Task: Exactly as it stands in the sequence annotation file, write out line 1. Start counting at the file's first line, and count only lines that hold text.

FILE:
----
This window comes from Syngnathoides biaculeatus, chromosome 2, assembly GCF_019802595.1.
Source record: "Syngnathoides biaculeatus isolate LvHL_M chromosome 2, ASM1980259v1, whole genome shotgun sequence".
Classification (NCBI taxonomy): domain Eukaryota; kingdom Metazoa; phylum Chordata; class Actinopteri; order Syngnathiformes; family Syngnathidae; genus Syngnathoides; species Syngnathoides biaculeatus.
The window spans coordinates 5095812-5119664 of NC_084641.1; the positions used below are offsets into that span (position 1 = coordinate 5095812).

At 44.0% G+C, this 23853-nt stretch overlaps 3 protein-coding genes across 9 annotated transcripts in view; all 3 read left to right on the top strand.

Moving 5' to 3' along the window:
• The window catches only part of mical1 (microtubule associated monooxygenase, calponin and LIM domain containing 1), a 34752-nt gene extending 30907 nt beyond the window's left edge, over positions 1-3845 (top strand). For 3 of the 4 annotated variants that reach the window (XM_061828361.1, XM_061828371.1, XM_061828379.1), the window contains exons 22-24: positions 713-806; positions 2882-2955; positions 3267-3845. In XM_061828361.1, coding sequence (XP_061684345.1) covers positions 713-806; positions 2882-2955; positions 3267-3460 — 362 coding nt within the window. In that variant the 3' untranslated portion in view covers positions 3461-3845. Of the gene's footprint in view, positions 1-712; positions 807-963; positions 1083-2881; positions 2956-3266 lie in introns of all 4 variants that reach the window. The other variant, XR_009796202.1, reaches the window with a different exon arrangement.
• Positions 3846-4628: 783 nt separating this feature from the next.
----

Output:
This window comes from Syngnathoides biaculeatus, chromosome 2, assembly GCF_019802595.1.